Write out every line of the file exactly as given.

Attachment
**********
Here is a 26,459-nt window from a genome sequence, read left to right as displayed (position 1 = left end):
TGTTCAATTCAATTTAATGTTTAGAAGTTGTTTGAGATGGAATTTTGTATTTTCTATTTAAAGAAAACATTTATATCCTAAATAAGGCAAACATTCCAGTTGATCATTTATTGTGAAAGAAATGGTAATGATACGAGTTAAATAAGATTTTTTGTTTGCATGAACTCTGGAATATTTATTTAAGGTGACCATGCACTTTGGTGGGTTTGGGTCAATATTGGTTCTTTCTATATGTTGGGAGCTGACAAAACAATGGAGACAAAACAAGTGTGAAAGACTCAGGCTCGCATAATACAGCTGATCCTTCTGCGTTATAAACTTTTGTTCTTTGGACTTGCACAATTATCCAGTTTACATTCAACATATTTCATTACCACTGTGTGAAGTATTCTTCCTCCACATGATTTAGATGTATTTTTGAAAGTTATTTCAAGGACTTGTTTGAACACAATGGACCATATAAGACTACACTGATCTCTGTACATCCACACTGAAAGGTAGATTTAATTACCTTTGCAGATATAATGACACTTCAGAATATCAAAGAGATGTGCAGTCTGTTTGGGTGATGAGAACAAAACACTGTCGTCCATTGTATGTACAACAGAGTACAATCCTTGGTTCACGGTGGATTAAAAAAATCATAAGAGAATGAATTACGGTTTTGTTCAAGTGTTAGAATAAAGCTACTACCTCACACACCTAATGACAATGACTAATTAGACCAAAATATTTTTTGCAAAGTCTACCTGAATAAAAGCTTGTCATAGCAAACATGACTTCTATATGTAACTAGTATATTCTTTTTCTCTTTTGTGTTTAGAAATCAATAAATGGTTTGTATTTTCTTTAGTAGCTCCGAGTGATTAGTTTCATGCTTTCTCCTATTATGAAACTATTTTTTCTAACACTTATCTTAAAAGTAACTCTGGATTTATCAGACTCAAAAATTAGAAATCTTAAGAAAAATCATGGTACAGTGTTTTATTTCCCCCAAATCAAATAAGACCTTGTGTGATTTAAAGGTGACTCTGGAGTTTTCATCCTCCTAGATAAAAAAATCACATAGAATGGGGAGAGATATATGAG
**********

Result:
Here is a 26,459-nt window from a genome sequence, read left to right as displayed (position 1 = left end):
TGTTCAATTCAATTTAATGTTTAGAAGTTGTTTGAGATGGAATTTTGTATTTTCTATTTAAAGAAAACATTTATATCCTAAATAAGGCAAACATTCCAGTTGATCATTTATTGTGAAAGAAATGGTAATGATACGAGTTAAATAAGATTTTTTGTTTGCATGAACTCTGGAATATTTATTTAAGGTGACCATGCACTTTGGTGGGTTTGGGTCAATATTGGTTCTTTCTATATGTTGGGAGCTGACAAAACAATGGAGACAAAACAAGTGTGAAAGACTCAGGCTCGCATAATACAGCTGATCCTTCTGCGTTATAAACTTTTGTTCTTTGGACTTGCACAATTATCCAGTTTACATTCAACATATTTCATTACCACTGTGTGAAGTATTCTTCCTCCACATGATTTAGATGTATTTTTGAAAGTTATTTCAAGGACTTGTTTGAACACAATGGACCATATAAGACTACACTGATCTCTGTACATCCACACTGAAAGGTAGATTTAATTACCTTTGCAGATATAATGACACTTCAGAATATCAAAGAGATGTGCAGTCTGTTTGGGTGATGAGAACAAAACACTGTCGTCCATTGTATGTACAACAGAGTACAATCCTTGGTTCACGGTGGATTAAAAAAATCATAAGAGAATGAATTACGGTTTTGTTCAAGTGTTAGAATAAAGCTACTACCTCACACACCTAATGACAATGACTAATTAGACCAAAATATTTTTTGCAAAGTCTACCTGAATAAAAGCTTGTCATAGCAAACATGACTTCTATATGTAACTAGTATATTCTTTTTCTCTTTTGTGTTTAGAAATCAATAAATGGTTTGTATTTTCTTTAGTAGCTCCGAGTGATTAGTTTCATGCTTTCTCCTATTATGAAACTATTTTTTCTAACACTTATCTTAAAAGTAACTCTGGATTTATCAGACTCAAAAATTAGAAATCTTAAGAAAAATCATGGTACAGTGTTTTATTTCCCCCAAATCAAATAAGACCTTGTGTGATTTAAAGGTGACTCTGGAGTTTTCATCCTCCTAGATAAAAAAATCACATAGAATGGGGAGAGATATATGAG